The onboard is likely a safe bet for now (again, fully agreed on not relying on it long-term) - my advice would be to take your time choosing and researching the card to purchase. Perhaps another CAG has installed a known good PCI Express v2.0 card in a v1.0A slot?

#12 Bainen

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Posted 04 October 2012 - 06:17 AM

Bainen...thank you for posting all that info....


Happy to be of help - if at all possible when you replace the card - try to use the DVI ports, that use a true digital signal ( 1's and 0's ), the VGA port uses analog. It can be a night-and-day experience, you'll feel like you just got a new monitor, crisper colors, sharper image.

I used to run dual monitors, (1) DVI and (1) VGA. I had to keep the VGA connected monitor off because the waviness of the signal and lack of clarity compared to the DVI hurt my eyes. I run dual DVIs now. Both are the same model of monitor then and now.

I was in the same situation as you - my AGP (was a system I built in 2004!) card shorted against the neighboring card in the case. I had to install a new GeForce card, and it was a downgrade from what I had, since they no longer made the class of card I had. I soon built a new system after that. I wanted to squeeze (10) years out of my old system, but got (8). even my antivirus software brought the old system to its knees.

I didn't have onboard video so I had to find a surplus card to keep me going until my new card arrived.

#13 praxus07

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Posted 04 October 2012 - 06:22 AM

The EVGA GeForce you use is also on ebay for $30 with free shipping, so might go that route since that card seems to have much, much more memory than my old one.

Though with the old card I tried out Crysis when I first got the PC and it played perfectly on max settings. Maybe I should just replace the old card with another of the same make, even if it is 6 years old?

Dunno what I'm gonna end up deciding.

The help is really appreciated though, Thanks!
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#14 6er

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Posted 04 October 2012 - 10:03 AM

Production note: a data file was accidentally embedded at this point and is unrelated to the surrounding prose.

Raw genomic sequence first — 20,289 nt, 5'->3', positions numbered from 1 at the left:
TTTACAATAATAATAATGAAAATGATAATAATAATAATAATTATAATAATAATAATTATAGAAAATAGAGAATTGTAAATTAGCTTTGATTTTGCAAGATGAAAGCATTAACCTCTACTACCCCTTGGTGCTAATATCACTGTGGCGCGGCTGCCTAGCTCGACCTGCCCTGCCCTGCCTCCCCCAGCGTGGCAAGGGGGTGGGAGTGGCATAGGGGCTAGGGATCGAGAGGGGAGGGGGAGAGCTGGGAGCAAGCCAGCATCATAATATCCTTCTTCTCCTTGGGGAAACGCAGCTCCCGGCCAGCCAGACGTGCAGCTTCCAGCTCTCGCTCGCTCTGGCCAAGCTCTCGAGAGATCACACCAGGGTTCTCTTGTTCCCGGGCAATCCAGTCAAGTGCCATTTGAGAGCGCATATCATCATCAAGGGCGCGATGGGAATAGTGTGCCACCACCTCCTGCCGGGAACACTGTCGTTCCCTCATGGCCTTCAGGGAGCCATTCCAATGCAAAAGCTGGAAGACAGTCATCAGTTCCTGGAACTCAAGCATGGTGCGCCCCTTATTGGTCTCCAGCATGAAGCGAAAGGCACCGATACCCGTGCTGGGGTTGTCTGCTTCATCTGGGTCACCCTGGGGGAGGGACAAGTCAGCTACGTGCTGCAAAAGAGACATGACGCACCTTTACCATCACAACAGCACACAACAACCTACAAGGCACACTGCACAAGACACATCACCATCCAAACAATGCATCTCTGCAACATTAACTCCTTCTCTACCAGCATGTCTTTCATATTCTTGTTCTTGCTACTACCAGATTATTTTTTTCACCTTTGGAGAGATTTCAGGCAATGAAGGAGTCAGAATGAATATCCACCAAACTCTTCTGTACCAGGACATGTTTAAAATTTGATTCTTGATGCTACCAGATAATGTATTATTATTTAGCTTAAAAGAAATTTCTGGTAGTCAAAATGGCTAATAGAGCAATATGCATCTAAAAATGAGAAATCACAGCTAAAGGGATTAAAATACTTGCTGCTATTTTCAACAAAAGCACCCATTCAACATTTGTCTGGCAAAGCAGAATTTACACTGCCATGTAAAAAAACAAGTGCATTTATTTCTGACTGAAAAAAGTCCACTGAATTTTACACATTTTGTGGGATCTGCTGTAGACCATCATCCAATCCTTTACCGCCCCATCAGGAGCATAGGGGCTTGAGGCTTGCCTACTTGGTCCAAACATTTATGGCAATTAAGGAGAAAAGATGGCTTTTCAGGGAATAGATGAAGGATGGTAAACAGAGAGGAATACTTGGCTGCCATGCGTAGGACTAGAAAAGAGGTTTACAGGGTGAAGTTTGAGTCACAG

The EVGA GeForce you use is also on ebay for $30 with free shipping, so might go that route since that card seems to have much, much more memory than my old one.

Though with the old card I tried out Crysis when I first got the PC and it played perfectly on max settings. Maybe I should just replace the old card with another of the same make, even if it is 6 years old?

Dunno what I'm gonna end up deciding.

The help is really appreciated though, Thanks!


You HAVE to be running a fairly low resolution to hit max with the 8600. It's of course on dx9, but even then, under 720. Don't consider that a benchmark.


It won't take much of a card at all to stream video, so also check open box sections or maybe cowboom, might get lucky there also. Hate to see someone screw you on a cheap card at eBay.

#15 crystalklear64

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Posted 04 October 2012 - 11:16 PM

640x480 is not max settings.
3 fps is not playable.

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#16 praxus07

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Posted 05 October 2012 - 01:28 AM

Actually my monitor, same one since I got this pc, is 1440x900. For the 20 minutes I actually played Crysis it played perfectly.

Anyhoo, going to go with another GeForce, just need to do some ebay research and see what I can get for cheap now that I know what to look for.

Big Thanks to Bainen for all the help =)
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#17 6er

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Posted 05 October 2012 - 06:56 AM

Actually my monitor, same one since I got this pc, is 1440x900. For the 20 minutes I actually played Crysis it played perfectly.

Anyhoo, going to go with another GeForce, just need to do some ebay research and see what I can get for cheap now that I know what to look for.

Big Thanks to Bainen for all the help =)


Your card most be infused with Eridium?

Anyway, good luck on your search.

Could be kinda iffy, but you could try two more things:

Local PC repair shops, they probably have old cards laying around from upgrades pr repair/system that got junked for other reasons. I know a guy who had a very similar situation(AGP card even) and that did the trick, cost him like $20 bucks. Sorry I just remembered that. Unless you live in the sticks (I live near the sticks. "I can see it from my porch")you probably have 4 or 5 mom and pop/college kids paying for tuition shops within 30 minutes.

Or, see if craigslist has a "broken" PC that would still have a good video card. People looking to make a quick buck return on old hardware would probably part it out.